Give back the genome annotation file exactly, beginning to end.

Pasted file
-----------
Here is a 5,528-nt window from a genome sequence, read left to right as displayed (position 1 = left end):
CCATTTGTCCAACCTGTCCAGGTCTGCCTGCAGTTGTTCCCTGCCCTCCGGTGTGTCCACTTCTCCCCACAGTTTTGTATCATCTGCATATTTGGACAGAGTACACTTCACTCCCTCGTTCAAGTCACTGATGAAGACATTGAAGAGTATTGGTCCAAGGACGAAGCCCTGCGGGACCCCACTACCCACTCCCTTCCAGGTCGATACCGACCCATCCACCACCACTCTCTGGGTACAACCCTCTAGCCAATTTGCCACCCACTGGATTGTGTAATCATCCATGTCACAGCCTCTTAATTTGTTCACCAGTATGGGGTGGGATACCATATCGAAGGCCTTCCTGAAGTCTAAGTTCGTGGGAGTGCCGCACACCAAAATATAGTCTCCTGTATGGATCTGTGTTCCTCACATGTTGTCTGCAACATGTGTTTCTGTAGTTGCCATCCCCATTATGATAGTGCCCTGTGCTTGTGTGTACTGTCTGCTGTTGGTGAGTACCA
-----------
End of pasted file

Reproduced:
Here is a 5,528-nt window from a genome sequence, read left to right as displayed (position 1 = left end):
CCATTTGTCCAACCTGTCCAGGTCTGCCTGCAGTTGTTCCCTGCCCTCCGGTGTGTCCACTTCTCCCCACAGTTTTGTATCATCTGCATATTTGGACAGAGTACACTTCACTCCCTCGTTCAAGTCACTGATGAAGACATTGAAGAGTATTGGTCCAAGGACGAAGCCCTGCGGGACCCCACTACCCACTCCCTTCCAGGTCGATACCGACCCATCCACCACCACTCTCTGGGTACAACCCTCTAGCCAATTTGCCACCCACTGGATTGTGTAATCATCCATGTCACAGCCTCTTAATTTGTTCACCAGTATGGGGTGGGATACCATATCGAAGGCCTTCCTGAAGTCTAAGTTCGTGGGAGTGCCGCACACCAAAATATAGTCTCCTGTATGGATCTGTGTTCCTCACATGTTGTCTGCAACATGTGTTTCTGTAGTTGCCATCCCCATTATGATAGTGCCCTGTGCTTGTGTGTACTGTCTGCTGTTGGTGAGTACCA